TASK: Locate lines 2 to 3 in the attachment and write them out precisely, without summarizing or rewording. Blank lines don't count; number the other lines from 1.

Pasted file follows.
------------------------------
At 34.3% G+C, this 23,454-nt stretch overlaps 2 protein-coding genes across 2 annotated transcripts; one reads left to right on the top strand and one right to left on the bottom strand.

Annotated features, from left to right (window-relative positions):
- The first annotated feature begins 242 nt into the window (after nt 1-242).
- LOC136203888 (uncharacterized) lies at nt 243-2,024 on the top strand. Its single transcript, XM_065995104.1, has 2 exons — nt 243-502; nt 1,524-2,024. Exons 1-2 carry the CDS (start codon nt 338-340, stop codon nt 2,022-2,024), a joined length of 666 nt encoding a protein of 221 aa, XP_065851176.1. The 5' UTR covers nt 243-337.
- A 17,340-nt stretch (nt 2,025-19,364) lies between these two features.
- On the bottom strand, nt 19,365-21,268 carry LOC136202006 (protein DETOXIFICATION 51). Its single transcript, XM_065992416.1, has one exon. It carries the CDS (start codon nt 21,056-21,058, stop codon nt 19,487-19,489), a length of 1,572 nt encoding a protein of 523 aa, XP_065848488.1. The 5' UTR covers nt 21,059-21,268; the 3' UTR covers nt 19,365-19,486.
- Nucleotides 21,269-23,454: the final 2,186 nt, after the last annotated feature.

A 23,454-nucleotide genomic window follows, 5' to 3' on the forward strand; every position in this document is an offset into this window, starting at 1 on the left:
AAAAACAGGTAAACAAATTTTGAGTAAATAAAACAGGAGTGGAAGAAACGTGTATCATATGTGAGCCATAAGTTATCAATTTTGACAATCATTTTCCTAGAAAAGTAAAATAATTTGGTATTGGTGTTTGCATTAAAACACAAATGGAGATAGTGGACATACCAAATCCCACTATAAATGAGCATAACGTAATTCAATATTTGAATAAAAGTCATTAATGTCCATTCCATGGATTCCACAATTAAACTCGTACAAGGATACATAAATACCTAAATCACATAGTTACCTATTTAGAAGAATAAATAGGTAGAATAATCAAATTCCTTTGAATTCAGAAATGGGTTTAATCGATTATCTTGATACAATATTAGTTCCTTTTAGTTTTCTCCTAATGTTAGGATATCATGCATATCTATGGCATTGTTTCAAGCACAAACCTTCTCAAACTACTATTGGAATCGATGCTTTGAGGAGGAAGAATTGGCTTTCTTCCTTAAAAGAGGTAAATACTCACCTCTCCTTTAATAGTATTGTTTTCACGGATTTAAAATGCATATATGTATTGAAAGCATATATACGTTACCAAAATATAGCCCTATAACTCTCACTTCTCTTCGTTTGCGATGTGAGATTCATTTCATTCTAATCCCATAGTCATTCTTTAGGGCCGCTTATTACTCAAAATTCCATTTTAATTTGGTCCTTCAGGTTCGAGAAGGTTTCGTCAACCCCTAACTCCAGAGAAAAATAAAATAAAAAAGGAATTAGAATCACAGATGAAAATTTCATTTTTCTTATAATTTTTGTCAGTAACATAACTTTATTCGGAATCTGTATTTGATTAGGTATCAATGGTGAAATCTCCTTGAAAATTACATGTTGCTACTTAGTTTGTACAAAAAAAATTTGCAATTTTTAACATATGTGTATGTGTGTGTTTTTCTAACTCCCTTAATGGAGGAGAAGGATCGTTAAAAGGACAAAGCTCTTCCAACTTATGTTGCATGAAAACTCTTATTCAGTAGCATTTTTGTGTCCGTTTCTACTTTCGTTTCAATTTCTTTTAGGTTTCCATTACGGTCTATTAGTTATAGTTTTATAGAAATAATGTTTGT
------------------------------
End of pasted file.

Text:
Annotated features, from left to right (window-relative positions):
- The first annotated feature begins 242 nt into the window (after nt 1-242).